Wanner, who currently works building custom homes in North Dakota, shrugged off the praise.

“I was just the closest person to him that day. The real heroes are the whole team, our Afghan counterparts,” he said. “The whole team’s a hero, because everyone did their part.”

Nonetheless, Clifton credits the medic who never left his side, ensuring he made it home to his wife and two young sons.

“I’ve thanked Mark several times since that day, and his response is always the same,” Clifton said. “‘Ah, you would have done the same thing. I was just doing my job.’”

(Army 2nd Lt. Kimberly Snow serves with the Ohio National Guard.)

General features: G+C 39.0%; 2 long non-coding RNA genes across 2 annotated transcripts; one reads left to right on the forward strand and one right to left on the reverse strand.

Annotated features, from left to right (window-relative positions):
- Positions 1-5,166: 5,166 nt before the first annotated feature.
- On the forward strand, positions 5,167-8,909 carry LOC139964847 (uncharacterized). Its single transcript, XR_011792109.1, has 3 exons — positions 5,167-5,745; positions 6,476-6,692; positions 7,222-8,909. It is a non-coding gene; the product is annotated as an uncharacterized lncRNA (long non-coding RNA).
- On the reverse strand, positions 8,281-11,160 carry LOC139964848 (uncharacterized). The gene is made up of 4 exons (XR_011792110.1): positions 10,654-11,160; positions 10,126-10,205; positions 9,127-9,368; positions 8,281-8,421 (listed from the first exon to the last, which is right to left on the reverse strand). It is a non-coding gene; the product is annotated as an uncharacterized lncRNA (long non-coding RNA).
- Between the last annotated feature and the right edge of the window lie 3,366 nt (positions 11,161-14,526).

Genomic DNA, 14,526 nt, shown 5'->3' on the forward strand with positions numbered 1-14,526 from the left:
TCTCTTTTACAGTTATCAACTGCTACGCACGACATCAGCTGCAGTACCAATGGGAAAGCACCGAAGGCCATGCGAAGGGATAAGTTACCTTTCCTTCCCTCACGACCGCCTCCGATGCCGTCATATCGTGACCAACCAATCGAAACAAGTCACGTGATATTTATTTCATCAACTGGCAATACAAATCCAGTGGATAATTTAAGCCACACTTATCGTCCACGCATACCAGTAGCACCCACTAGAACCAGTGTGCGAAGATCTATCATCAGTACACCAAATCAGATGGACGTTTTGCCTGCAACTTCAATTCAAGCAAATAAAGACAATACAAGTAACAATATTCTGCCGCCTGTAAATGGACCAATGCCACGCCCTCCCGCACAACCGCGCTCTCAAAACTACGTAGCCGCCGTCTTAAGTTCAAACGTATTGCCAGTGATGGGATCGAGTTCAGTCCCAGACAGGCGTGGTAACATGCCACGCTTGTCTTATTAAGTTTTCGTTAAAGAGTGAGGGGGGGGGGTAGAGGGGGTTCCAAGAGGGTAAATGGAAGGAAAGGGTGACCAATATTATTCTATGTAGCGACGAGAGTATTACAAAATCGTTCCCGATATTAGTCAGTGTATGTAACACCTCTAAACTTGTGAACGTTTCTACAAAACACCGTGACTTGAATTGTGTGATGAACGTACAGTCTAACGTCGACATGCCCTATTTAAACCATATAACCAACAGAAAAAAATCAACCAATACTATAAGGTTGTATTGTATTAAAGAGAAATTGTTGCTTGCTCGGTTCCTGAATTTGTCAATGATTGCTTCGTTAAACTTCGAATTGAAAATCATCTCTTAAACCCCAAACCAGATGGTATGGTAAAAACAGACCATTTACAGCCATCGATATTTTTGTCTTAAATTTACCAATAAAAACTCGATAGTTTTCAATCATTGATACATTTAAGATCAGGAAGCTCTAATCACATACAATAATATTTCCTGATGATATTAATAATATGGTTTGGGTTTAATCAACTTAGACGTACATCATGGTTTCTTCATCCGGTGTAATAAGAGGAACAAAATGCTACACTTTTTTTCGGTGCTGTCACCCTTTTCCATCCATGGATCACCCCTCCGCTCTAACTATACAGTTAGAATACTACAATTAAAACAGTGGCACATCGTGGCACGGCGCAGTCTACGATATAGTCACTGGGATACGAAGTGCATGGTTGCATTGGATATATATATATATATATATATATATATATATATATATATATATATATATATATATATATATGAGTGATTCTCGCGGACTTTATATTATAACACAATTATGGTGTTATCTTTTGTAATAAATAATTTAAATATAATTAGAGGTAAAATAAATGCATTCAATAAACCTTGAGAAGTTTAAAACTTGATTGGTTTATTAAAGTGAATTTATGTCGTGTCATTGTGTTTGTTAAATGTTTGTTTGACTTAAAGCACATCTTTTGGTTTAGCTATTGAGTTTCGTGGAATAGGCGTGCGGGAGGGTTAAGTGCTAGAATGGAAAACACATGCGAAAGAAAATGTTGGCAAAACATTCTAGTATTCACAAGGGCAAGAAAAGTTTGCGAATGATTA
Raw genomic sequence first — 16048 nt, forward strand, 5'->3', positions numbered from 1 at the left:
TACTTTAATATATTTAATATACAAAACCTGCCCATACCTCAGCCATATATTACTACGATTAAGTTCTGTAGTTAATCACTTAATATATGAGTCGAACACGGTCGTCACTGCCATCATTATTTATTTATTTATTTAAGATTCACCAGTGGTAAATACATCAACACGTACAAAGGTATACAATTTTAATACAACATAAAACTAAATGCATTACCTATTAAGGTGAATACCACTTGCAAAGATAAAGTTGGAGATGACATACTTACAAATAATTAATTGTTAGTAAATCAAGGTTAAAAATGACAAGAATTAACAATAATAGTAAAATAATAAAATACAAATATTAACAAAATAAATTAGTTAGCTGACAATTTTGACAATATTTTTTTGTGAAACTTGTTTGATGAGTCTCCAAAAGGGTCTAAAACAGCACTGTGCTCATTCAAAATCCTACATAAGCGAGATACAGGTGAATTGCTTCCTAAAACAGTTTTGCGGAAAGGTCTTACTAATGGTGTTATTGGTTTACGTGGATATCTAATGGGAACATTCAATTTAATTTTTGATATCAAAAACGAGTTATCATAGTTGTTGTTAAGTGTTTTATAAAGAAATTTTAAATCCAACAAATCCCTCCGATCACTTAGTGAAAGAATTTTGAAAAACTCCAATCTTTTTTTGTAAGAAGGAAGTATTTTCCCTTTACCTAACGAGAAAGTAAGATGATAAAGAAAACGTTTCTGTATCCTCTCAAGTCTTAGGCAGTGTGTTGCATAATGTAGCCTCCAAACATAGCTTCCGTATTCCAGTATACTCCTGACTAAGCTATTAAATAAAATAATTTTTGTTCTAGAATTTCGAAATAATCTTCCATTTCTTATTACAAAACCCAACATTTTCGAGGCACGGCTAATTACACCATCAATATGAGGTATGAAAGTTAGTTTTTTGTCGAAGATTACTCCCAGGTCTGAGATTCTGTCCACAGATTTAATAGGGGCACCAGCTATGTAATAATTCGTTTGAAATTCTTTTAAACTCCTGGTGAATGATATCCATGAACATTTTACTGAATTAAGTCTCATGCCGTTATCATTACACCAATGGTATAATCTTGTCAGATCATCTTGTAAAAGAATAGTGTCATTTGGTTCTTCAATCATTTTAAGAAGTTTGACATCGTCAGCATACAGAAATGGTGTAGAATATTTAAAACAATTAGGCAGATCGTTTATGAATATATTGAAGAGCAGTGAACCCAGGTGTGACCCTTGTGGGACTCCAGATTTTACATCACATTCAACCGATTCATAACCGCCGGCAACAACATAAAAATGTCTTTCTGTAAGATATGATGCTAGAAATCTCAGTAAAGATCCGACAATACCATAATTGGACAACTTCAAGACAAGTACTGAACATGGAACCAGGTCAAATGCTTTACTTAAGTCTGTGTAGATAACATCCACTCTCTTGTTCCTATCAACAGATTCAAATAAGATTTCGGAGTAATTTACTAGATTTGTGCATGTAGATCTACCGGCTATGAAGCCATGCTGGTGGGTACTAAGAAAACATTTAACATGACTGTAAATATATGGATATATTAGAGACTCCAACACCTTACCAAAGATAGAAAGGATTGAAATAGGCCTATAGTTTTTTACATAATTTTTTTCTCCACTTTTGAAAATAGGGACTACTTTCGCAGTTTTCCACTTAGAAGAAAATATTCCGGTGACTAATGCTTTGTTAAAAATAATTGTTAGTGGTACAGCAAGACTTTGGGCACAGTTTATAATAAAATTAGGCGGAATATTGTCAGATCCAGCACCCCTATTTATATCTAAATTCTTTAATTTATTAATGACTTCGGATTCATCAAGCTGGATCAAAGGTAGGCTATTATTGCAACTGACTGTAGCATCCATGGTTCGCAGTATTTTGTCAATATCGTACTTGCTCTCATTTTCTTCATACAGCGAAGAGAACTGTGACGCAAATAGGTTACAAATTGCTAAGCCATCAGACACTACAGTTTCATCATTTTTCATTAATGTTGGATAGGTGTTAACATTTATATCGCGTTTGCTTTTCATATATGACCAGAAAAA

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Click photo for screen-resolution imageOhio Gov. Ted Strickland awards the Silver Star Medal to Army Sgt. 1st Class Mark A. Wanner on Feb. 6, 2010, at the Ohio Statehouse. Wanner is the first Ohio National Guard member to be awarded the Silver Star since the Korean War. U.S. Army photo by Spc. Ryan Cleary  
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Click photo for screen-resolution imageArmy Sgt. 1st Class Mark A. Wanner sits at Ohio Gov. Ted Strickland’s desk prior to a Feb. 6, 2010, Silver Star Medal award ceremony in the Ohio Statehouse atrium. Also pictured with Wanner and Strickland, left, are Army Maj. Gen. Gregory L. Wayt, right, Ohio adjutant general, and Army Sgt. 1st Class Sean Clifton. Wanner received the medal for heroic actions that saved Clifton’s life during an operation in eastern Afghanistan on May 31, 2009. U.S. Army photo by Spc. Ryan Cleary